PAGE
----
How many people to admin a Cyrus system?
reko.turja at liukuma.net
Sun Nov 11 07:07:31 EST 2007
Subject: Re: How many people to admin a Cyrus system?
> On Thu, 8 Nov 2007, Gary Mills wrote:
>> We have a moderate-sized Cyrus system for 30,000 students and 3000
>> employees. It's a critical service in the sense that thousands of
>> people depend on it. It has excellent performance, lots of
>> and plans for expansion. I'm the only one familiar enough with
> I am the sole person responsible for the Cyrus installation at
> State University. Our Cyrus system is similar in size, although
> most of
My opinion is that at least couple of people knowledgeable about the
mail systems would be a good idea. In my experience Murphys laws hit
hard when the people in the know are at the holidays or like. And of
course if people change their workplace you always have another person
inhouse who knows the mail system well. My experience is mostly from
small business, moderately sized educational institutions (for
Finland) and hobbyist installations, but mail backends seems in
general to be pretty happy with minimal care (excluding Lotus ;) ).
I am using Cyrus for very small user base, 20ish user hobbyist system,
so I don't really know what happens when you have thousands of users.
For us Cyrus has worked like charm though, surviving OS version bumps,
migration from BDB to skiplist and so on. Worst thing that ever
happened was major power outage and severe accompanied power surges at
our co-lo (which being cheap doesn't have UPSes nor allow using
one...) which caused poor old UFS some distress.
>> My director seems interested in outsourcing our e-mail system,
>> by the number of articles on outsourcing that he sends to me.
>> and Zimbra with a commercial contractor are the latest two.
>> a perfectly functioning e-mail system seems ludicrous to me, as
>> subjecting our users to a migration for no reason. I assume at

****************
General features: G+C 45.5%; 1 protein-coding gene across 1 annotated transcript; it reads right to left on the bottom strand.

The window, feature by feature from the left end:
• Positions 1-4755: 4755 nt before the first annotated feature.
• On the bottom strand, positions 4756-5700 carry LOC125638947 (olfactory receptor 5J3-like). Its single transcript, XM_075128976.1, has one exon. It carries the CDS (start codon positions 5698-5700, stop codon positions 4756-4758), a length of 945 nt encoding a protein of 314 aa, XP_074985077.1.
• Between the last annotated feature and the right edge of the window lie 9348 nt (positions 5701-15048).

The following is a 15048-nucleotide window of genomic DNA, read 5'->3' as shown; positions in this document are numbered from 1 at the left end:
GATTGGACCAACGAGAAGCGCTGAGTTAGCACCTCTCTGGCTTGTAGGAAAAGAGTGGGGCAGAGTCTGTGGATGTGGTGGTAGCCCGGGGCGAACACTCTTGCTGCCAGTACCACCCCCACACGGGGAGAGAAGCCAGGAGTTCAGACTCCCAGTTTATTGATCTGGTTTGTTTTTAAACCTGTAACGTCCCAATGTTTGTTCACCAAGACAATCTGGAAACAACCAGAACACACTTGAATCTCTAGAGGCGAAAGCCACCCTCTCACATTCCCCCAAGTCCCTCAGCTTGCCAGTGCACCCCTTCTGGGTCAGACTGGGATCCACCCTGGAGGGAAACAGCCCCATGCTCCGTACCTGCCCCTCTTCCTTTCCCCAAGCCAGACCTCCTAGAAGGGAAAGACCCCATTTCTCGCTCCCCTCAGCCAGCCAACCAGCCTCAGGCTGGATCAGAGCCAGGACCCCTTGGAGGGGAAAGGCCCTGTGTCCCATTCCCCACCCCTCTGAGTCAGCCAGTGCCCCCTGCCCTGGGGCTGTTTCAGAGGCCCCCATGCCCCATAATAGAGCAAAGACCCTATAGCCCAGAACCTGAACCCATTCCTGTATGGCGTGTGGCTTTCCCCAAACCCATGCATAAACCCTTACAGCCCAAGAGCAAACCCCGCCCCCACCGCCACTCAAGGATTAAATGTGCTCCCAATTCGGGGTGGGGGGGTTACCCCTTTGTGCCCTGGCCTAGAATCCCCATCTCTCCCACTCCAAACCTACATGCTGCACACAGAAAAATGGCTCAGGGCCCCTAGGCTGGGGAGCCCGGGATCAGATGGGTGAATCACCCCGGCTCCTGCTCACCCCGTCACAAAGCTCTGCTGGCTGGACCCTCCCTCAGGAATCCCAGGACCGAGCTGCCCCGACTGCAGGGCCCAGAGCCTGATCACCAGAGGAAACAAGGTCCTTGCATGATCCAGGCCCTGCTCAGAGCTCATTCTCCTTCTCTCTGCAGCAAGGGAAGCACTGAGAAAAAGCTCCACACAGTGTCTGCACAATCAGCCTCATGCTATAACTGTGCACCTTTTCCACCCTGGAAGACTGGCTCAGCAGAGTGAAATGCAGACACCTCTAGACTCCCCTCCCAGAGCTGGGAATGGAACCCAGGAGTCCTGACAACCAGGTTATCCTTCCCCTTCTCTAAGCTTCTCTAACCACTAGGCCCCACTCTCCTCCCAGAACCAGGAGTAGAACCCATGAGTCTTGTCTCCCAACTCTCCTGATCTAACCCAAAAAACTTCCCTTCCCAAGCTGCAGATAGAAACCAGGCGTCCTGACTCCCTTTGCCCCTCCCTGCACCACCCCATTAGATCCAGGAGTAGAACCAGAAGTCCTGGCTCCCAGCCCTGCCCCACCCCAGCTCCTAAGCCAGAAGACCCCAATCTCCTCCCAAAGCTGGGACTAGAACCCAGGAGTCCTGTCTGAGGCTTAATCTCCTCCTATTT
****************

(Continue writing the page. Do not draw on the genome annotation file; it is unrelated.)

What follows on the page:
>> that he wants vendors to quote on a replacement system. Perhaps
>> he sees the cost, he will change his mind. I suppose it depends on
>> whether the quote includes the real cost. Does anyone here have
>> experience in this area? I know that CMU and other universities
>> to maintain their own e-mail systems. What's the justification in
>> these cases?
The biggest benefit I can see in the outsourcing is that you
*hopefully* have enough qualified staff in the helpdesk - As in my
experience that is the biggest human resource hog in mail systems, and
the need of helpdesk staff grows along the amount of mail accounts. Of
course having well written documentation on how to read your mail with
the chosen mail client helps a lot, but there always are those people
who want to see the staff in person or ask help in the phone.
The drawbacks though, at least as I see them are:
If the mail system is outside your local network, what happens when
the Internet connection dies for some reason? Of course, the mail from
outside doesn't work in such situation, but with internal mail
infrastructure, at least the mail inside the local network works.
Sadly much of the support staff used by the outsourcing companies
isn't that great either, so you might have instant response to
distress call or email, but the support might be second rate.
Outsourcing also loses you more or less agility in the administration
of mail system, which might be a drawback depending on circumstances.
In small organisations the agility is lost if you need temporary email